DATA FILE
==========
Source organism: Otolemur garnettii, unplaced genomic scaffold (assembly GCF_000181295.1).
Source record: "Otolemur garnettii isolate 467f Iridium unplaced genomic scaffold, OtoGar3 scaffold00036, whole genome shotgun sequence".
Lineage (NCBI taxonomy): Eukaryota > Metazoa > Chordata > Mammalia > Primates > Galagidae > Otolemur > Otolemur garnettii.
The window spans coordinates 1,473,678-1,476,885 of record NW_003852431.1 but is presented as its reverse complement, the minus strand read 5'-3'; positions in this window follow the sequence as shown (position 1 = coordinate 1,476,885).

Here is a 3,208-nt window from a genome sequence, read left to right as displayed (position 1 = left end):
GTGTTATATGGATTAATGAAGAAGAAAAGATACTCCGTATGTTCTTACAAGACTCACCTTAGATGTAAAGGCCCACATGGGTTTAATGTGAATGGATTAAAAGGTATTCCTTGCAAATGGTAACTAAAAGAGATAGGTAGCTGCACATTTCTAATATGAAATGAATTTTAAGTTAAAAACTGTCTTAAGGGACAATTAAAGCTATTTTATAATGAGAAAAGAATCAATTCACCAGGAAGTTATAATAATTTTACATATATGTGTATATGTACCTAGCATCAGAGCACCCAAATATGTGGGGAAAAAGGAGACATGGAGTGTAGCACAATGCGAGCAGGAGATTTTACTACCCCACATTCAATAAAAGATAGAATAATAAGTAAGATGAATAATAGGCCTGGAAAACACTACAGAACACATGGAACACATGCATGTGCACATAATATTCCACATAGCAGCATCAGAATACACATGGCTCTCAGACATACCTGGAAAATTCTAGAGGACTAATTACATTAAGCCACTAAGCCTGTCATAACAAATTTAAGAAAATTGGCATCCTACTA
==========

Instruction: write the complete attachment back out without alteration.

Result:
Source organism: Otolemur garnettii, unplaced genomic scaffold (assembly GCF_000181295.1).
Source record: "Otolemur garnettii isolate 467f Iridium unplaced genomic scaffold, OtoGar3 scaffold00036, whole genome shotgun sequence".
Lineage (NCBI taxonomy): Eukaryota > Metazoa > Chordata > Mammalia > Primates > Galagidae > Otolemur > Otolemur garnettii.
The window spans coordinates 1,473,678-1,476,885 of record NW_003852431.1 but is presented as its reverse complement, the minus strand read 5'-3'; positions in this window follow the sequence as shown (position 1 = coordinate 1,476,885).

Here is a 3,208-nt window from a genome sequence, read left to right as displayed (position 1 = left end):
GTGTTATATGGATTAATGAAGAAGAAAAGATACTCCGTATGTTCTTACAAGACTCACCTTAGATGTAAAGGCCCACATGGGTTTAATGTGAATGGATTAAAAGGTATTCCTTGCAAATGGTAACTAAAAGAGATAGGTAGCTGCACATTTCTAATATGAAATGAATTTTAAGTTAAAAACTGTCTTAAGGGACAATTAAAGCTATTTTATAATGAGAAAAGAATCAATTCACCAGGAAGTTATAATAATTTTACATATATGTGTATATGTACCTAGCATCAGAGCACCCAAATATGTGGGGAAAAAGGAGACATGGAGTGTAGCACAATGCGAGCAGGAGATTTTACTACCCCACATTCAATAAAAGATAGAATAATAAGTAAGATGAATAATAGGCCTGGAAAACACTACAGAACACATGGAACACATGCATGTGCACATAATATTCCACATAGCAGCATCAGAATACACATGGCTCTCAGACATACCTGGAAAATTCTAGAGGACTAATTACATTAAGCCACTAAGCCTGTCATAACAAATTTAAGAAAATTGGCATCCTACTA